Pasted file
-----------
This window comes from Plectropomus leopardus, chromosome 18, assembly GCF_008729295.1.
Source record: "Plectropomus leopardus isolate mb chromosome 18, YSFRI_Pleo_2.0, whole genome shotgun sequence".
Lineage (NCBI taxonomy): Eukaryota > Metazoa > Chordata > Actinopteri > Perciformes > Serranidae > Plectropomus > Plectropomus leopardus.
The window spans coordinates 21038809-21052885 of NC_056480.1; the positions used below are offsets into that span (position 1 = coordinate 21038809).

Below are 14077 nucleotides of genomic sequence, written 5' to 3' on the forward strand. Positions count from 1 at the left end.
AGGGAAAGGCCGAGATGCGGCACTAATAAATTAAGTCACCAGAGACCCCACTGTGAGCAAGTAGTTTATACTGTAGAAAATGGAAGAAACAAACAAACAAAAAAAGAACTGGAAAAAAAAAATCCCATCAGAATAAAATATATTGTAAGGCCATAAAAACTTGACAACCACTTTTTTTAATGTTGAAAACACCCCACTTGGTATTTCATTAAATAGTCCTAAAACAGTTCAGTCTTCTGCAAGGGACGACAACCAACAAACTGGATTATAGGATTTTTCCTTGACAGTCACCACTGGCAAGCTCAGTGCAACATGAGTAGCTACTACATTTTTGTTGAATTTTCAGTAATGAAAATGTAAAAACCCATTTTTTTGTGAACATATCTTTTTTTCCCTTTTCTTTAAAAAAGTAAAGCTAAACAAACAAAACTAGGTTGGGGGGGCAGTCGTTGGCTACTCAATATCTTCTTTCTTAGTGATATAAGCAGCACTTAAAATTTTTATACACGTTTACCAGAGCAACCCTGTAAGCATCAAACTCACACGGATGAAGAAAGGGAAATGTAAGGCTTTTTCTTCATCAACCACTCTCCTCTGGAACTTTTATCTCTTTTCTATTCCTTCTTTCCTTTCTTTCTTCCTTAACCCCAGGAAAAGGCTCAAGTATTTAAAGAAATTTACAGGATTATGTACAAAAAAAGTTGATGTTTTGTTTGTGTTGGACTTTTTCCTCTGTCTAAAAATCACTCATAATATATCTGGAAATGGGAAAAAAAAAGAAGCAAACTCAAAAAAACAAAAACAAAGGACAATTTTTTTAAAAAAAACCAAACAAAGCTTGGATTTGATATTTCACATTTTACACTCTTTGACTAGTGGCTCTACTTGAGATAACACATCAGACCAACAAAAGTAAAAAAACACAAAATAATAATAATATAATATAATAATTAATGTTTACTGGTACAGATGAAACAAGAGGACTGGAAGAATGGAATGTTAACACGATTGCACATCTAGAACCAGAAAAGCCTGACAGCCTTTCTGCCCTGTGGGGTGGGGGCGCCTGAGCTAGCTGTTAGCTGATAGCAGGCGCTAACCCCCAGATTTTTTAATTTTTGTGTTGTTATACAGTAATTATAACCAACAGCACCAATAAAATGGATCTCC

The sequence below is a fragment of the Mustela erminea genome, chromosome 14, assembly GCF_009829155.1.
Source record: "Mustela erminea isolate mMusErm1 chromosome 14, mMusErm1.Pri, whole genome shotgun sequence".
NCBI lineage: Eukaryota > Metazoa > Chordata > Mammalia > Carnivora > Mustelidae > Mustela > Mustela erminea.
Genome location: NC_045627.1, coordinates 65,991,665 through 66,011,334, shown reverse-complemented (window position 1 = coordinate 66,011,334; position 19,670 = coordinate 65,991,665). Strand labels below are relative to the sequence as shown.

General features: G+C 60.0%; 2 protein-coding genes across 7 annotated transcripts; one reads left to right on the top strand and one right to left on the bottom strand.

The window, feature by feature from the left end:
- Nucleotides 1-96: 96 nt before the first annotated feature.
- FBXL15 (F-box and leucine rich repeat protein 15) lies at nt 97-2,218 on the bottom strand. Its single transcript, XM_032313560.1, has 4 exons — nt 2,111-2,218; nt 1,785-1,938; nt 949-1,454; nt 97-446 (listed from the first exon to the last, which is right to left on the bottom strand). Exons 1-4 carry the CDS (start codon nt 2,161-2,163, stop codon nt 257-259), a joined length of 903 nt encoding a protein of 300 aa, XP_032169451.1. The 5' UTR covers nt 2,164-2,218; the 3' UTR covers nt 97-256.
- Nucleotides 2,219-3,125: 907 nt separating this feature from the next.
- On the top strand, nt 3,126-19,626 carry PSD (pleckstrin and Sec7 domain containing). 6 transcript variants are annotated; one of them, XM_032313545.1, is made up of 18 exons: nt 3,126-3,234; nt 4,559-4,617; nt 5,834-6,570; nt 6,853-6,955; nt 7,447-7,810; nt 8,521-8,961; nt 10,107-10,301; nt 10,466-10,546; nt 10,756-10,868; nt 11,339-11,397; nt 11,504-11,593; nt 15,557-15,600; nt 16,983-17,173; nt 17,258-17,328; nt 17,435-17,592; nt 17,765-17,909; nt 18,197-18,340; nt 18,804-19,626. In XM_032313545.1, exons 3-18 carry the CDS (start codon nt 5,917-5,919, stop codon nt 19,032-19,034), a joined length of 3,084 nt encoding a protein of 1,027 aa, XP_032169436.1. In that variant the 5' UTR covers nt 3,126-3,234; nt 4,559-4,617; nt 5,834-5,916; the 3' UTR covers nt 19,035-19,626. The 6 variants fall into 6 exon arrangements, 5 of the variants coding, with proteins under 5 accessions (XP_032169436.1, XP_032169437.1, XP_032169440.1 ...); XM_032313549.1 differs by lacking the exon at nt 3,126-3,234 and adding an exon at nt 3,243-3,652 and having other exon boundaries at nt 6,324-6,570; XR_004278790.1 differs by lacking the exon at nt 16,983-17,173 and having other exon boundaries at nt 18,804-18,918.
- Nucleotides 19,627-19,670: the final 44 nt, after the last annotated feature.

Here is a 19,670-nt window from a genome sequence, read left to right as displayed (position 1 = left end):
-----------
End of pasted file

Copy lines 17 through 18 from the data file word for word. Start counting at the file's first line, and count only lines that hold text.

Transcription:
- Nucleotides 19,627-19,670: the final 44 nt, after the last annotated feature.

Here is a 19,670-nt window from a genome sequence, read left to right as displayed (position 1 = left end):